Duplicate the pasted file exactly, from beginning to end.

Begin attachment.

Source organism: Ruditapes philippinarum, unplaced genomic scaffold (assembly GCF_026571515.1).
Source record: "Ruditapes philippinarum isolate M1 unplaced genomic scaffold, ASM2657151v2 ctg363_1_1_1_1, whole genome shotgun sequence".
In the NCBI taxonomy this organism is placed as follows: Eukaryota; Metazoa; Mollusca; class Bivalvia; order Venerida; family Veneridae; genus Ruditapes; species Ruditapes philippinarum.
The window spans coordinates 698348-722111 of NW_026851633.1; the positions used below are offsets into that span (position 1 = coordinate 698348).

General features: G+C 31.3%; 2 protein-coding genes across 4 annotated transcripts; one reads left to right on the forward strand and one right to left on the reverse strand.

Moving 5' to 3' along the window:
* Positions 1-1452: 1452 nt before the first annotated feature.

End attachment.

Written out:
Source organism: Ruditapes philippinarum, unplaced genomic scaffold (assembly GCF_026571515.1).
Source record: "Ruditapes philippinarum isolate M1 unplaced genomic scaffold, ASM2657151v2 ctg363_1_1_1_1, whole genome shotgun sequence".
In the NCBI taxonomy this organism is placed as follows: Eukaryota; Metazoa; Mollusca; class Bivalvia; order Venerida; family Veneridae; genus Ruditapes; species Ruditapes philippinarum.
The window spans coordinates 698348-722111 of NW_026851633.1; the positions used below are offsets into that span (position 1 = coordinate 698348).

General features: G+C 31.3%; 2 protein-coding genes across 4 annotated transcripts; one reads left to right on the forward strand and one right to left on the reverse strand.

Moving 5' to 3' along the window:
* Positions 1-1452: 1452 nt before the first annotated feature.